An Israeli scholar’s time-traveling adventure in the Earth’s crust could explain the layout of the world

An Israeli scholar's time-traveling adventure in the Earth's crust could explain the layout of the world

An Israeli-Dutch research team says it has uncovered the secret to why the world is the way it is – from the location and shape of the continents to the lay of the land in the mountain ranges.

The tectonic plates did not move randomly, but rather in a previously unknown chain reaction in which one event in the Earth’s crust triggered another, sometimes millions of years later.

After spending years studying the ocean floor, the team has just published peer-reviewed research in the journal Nature Geoscience. He says volcanic eruptions 105 million years ago beneath Madagascar set off a domino effect of other similar events that determined the Earth’s appearance today.

The research focuses on how tectonic plates – pieces of the Earth’s crust and upper mantle – have behaved over time. “Until today we had a pretty poor understanding of the history of plate motions and tectonic events that happened a long time ago, but that has changed,” Professor Roi Granot told The Times of Israel.

“For the first time, we now have an organizing principle that explains how one tectonic event drove another, and so on,” he said. “We’ve never had such documentation before, and our observation shows that there is causality between events, with one triggering the next.”

Granot, a geoscientist at Ben Gurion University, added: “It gives us a framework to understand when and why the world saw the creation of mountain belts, volcanic activity, ocean formation, climate and much more. again”.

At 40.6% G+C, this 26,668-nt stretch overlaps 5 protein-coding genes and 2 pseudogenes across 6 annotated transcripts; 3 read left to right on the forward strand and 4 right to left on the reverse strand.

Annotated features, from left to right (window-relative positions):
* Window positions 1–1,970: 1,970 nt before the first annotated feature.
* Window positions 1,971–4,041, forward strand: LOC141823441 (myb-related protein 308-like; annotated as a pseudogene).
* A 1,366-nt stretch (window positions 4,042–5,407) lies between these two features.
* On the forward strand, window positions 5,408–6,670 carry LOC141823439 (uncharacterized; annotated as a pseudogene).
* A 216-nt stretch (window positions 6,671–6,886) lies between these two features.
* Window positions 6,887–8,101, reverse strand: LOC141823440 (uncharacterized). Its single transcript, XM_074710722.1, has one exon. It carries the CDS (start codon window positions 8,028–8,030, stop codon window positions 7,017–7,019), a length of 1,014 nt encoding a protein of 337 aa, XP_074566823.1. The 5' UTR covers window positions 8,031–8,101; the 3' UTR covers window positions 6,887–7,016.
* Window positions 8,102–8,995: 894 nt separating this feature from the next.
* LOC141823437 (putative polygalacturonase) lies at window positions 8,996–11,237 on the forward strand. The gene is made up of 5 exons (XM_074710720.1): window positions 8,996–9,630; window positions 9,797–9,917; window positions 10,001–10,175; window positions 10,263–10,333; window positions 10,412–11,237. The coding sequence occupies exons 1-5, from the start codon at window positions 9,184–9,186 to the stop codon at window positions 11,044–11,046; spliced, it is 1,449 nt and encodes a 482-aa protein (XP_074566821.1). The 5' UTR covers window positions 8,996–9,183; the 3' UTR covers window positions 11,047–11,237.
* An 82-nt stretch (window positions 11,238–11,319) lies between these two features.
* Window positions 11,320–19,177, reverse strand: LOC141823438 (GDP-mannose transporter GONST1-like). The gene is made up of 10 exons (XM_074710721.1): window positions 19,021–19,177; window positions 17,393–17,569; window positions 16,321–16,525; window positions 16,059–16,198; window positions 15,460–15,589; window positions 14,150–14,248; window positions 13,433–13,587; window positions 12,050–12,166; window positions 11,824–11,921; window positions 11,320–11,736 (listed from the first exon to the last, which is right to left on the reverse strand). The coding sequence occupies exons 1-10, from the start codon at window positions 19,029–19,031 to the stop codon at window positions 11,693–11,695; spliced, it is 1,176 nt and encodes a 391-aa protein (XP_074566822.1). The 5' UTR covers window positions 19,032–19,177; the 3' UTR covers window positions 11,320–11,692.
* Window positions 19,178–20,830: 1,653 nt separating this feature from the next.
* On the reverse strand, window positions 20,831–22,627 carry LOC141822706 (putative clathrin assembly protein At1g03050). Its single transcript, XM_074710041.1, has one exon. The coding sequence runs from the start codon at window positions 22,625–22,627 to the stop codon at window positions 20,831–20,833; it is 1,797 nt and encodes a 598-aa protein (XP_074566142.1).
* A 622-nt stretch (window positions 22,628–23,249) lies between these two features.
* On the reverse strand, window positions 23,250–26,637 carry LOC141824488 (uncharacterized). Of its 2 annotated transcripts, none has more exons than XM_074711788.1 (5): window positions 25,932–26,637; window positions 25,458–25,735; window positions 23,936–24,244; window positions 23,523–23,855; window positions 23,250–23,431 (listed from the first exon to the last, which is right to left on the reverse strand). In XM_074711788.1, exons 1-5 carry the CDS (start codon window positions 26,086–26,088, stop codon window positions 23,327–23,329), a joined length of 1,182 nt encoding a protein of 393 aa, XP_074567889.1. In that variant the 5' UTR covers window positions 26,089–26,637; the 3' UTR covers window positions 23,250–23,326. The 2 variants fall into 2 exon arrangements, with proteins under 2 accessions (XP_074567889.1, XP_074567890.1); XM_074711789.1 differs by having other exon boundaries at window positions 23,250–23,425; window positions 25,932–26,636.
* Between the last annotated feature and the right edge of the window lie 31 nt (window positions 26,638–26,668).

An illustration of the new “chain reaction” theory of plate tectonics. Ma means “million years”. (courtesy of Ben-Gurion University of the Negev)

Granot and his colleagues have documented what they believe to be the major events shaping Europe, Asia and Africa, and say they believe similar chain reactions will be seen in other regions.

The research allows them to gradually piece together the past – but they say it doesn’t yet provide insight into future movements the Earth’s crust may have in store.

A magnetometer deployed under a ship (courtesy of Pr Roi Granot)

Granot worked with Dutch academics Professor Douwe van Hinsbergen and Derya Gürer to track tectonic activity by gathering ground information from the central and northern Atlantic. Much of it came from hundreds of magnetometers – devices for measuring the strength of magnetic fields – that have been lying around under ships in recent years, some of them several kilometers below the surface.

By analyzing the magnetic field of rocks, magnetometers provided data that Granot and his colleagues used to piece together the history of plate tectonics, as archaeologists use carbon dating to build their hypothesis about the past.

Pr Roi Granot (courtesy of Pr Roi Granot)

Magnetometer data was not considered capable of giving a clear picture of plate history until a breakthrough by Granot 10 years ago showed that the data can be used to date oceanic crust.

Gürer, a researcher at Utrecht University and the Australian National University, commented: “This is the first time that evidence has been found for a plate tectonic chain reaction.

“With this research, we have dissected a mechanism to explain why there are short periods of time when plates suddenly change direction,” she said.

“These plate movements affect mountain formation, marine gateways, ocean circulation patterns, volcanism, and even global climate.”

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